DRWI’s work with The Commons is seeded in targeting priorities to maximize impact and getting hands and heads wrapped around possible water quality improvement efforts. As the project progresses beyond Phase 1, DRWI has honed its prioritization process by delineating focus areas within the sub-watersheds of interest. The goal continues to be meaningful water quality change. The model of collaborative engagement coupled with reliance on sound science continues to drive the strategic investment of the initiative.
Starting in 2017, Drexel and ANS began looking to refine and integrate watershed models into their strategic decision-making process. They made a substantial investment into the Wiki-Watershed Model My Watershed platform and the Stream Reach Assessment Tool. With these models, decision-makers can get the information they wanted at a higher resolution beyond the limitations of HUC-12 boundaries. The outputs of these models allowed decision-makers to visualize both small drainage areas and how those drainage areas affect specific streamlines. This facilitates a project planning approach that ensures all partners are using the same algorithms and methodology when planning restoration or land protection work.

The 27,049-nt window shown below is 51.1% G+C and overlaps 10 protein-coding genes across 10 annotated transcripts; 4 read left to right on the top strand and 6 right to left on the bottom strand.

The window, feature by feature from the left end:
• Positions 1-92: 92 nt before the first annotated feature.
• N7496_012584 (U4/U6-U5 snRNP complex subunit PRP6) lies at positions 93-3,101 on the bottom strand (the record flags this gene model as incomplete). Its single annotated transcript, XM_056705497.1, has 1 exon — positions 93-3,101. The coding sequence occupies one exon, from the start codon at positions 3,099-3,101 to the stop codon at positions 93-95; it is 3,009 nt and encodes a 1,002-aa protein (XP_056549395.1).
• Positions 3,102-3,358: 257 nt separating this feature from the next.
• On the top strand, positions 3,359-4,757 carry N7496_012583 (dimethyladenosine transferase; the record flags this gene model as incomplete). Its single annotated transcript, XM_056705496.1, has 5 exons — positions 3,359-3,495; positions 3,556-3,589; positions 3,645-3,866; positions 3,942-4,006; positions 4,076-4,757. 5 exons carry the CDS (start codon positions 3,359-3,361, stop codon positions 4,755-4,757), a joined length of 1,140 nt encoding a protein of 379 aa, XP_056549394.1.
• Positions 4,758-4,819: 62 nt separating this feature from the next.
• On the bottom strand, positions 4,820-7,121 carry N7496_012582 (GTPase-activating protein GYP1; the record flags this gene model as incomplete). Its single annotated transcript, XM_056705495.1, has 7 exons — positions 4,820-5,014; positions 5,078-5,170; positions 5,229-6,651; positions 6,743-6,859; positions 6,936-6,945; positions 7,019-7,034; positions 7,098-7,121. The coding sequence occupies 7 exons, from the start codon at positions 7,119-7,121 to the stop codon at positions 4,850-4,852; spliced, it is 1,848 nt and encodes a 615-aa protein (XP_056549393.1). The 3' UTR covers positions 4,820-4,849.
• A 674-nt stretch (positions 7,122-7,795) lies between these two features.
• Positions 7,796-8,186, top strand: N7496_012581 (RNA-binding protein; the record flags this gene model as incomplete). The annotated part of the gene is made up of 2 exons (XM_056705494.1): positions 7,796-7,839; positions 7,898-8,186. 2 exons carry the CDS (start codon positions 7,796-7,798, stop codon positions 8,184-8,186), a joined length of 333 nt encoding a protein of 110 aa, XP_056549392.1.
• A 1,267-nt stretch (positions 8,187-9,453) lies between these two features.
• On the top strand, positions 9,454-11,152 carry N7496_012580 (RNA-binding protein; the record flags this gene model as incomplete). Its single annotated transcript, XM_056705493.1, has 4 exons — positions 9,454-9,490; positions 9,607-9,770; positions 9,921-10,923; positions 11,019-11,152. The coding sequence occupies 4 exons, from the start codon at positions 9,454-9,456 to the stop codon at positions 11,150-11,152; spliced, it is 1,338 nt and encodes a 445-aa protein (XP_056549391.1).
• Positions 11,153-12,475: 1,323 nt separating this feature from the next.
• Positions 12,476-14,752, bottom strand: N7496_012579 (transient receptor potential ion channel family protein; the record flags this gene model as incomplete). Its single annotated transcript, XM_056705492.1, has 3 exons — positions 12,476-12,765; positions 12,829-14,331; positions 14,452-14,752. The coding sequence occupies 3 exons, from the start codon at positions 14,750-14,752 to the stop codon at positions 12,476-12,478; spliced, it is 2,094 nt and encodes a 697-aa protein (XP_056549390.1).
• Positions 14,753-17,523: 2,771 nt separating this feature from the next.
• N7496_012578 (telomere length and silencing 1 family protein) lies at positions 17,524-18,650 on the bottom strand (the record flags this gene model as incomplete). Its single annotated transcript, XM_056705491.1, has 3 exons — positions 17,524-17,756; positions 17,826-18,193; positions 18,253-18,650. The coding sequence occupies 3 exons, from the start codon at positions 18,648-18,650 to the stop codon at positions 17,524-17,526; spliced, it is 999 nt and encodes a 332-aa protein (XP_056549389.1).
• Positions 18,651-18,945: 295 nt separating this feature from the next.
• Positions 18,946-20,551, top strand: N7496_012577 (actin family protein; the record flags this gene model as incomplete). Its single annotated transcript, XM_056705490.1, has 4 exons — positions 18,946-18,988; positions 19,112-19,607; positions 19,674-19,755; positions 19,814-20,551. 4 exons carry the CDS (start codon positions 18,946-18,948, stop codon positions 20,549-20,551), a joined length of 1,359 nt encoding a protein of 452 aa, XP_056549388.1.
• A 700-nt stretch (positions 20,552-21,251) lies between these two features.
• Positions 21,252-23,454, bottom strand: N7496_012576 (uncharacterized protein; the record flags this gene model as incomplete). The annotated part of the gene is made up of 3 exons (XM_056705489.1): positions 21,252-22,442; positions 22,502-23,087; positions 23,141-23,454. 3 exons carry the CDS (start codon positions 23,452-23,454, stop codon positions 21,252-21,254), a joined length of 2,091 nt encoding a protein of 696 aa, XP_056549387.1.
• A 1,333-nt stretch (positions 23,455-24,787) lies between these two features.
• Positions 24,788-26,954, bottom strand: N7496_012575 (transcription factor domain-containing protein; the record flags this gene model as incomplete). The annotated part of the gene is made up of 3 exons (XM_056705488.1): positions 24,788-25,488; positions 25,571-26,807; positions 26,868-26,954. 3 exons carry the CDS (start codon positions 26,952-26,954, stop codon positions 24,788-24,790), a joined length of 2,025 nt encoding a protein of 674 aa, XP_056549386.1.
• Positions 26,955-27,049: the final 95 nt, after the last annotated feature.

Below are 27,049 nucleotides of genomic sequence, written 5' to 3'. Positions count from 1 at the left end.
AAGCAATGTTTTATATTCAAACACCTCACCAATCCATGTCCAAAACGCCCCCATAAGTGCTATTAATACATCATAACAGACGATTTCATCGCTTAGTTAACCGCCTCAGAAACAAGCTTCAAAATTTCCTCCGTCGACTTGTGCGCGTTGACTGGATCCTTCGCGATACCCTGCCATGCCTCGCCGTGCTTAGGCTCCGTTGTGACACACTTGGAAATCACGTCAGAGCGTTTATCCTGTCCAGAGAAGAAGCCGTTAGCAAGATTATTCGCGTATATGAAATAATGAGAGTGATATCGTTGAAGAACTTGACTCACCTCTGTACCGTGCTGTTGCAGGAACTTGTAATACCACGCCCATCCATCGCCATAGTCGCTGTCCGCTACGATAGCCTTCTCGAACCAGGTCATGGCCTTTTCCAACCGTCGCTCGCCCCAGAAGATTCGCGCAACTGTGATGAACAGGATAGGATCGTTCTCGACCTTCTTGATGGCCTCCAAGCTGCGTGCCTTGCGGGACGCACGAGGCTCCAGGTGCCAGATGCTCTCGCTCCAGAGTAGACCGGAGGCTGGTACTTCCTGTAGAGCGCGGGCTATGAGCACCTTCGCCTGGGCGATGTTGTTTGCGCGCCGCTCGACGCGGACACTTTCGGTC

By 2019, DRWI had entered phase 2+. Modeling continues to inform each year’s investments and enhances understanding of how the establishment of best management practices can dynamically impact or alter the course for the prioritization in future rounds of funding. Focus-area dominant strategies continue to drive investment but additional prioritization factors have been introduced. For example, DRWI wanted to align carbon and resiliency with water quality goals. They also invested in increasing the specificity on both modeled impact and installation location.
FieldDoc for tracking and prioritization
To meet these prioritization and tracking goals, DRWI and ANS adopted The Commons’ FieldDoc platform for project planning and implementation tracking. Through a lot of digital collaboration, the teams worked together to get all sixty organizations in the DRWI and their implementation work conducted to date entered into the FieldDoc system. Immediately, FieldDoc significantly increased the degree of specificity that planners had when reviewing installation locations and impact for two reasons. First, FieldDoc’s mapping feature allowed users to directly delineate where they conducted their work. Second, FieldDoc integrated with with ANS’s watershed delineation and nutrient and sediment pollution reduction models which allowed users to directly estimate the impact their practice would have on improving water quality.